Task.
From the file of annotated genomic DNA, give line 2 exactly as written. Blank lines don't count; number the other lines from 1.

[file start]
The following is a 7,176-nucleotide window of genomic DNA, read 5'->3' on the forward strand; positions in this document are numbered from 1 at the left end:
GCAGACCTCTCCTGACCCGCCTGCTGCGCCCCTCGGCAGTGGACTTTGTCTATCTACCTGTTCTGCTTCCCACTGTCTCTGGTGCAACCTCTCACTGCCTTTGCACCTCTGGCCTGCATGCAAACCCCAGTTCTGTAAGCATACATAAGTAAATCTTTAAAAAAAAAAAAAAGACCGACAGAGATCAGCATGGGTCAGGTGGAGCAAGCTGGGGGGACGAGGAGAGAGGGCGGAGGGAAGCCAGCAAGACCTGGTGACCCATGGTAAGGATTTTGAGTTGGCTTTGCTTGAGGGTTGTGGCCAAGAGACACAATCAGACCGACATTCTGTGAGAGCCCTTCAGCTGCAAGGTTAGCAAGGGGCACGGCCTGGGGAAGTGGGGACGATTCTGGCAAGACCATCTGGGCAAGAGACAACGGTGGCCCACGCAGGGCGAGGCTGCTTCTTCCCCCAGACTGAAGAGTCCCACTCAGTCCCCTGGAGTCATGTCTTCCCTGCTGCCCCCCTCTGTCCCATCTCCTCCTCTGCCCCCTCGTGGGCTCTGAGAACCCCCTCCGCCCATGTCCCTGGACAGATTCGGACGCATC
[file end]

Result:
GCAGACCTCTCCTGACCCGCCTGCTGCGCCCCTCGGCAGTGGACTTTGTCTATCTACCTGTTCTGCTTCCCACTGTCTCTGGTGCAACCTCTCACTGCCTTTGCACCTCTGGCCTGCATGCAAACCCCAGTTCTGTAAGCATACATAAGTAAATCTTTAAAAAAAAAAAAAAGACCGACAGAGATCAGCATGGGTCAGGTGGAGCAAGCTGGGGGGACGAGGAGAGAGGGCGGAGGGAAGCCAGCAAGACCTGGTGACCCATGGTAAGGATTTTGAGTTGGCTTTGCTTGAGGGTTGTGGCCAAGAGACACAATCAGACCGACATTCTGTGAGAGCCCTTCAGCTGCAAGGTTAGCAAGGGGCACGGCCTGGGGAAGTGGGGACGATTCTGGCAAGACCATCTGGGCAAGAGACAACGGTGGCCCACGCAGGGCGAGGCTGCTTCTTCCCCCAGACTGAAGAGTCCCACTCAGTCCCCTGGAGTCATGTCTTCCCTGCTGCCCCCCTCTGTCCCATCTCCTCCTCTGCCCCCTCGTGGGCTCTGAGAACCCCCTCCGCCCATGTCCCTGGACAGATTCGGACGCATC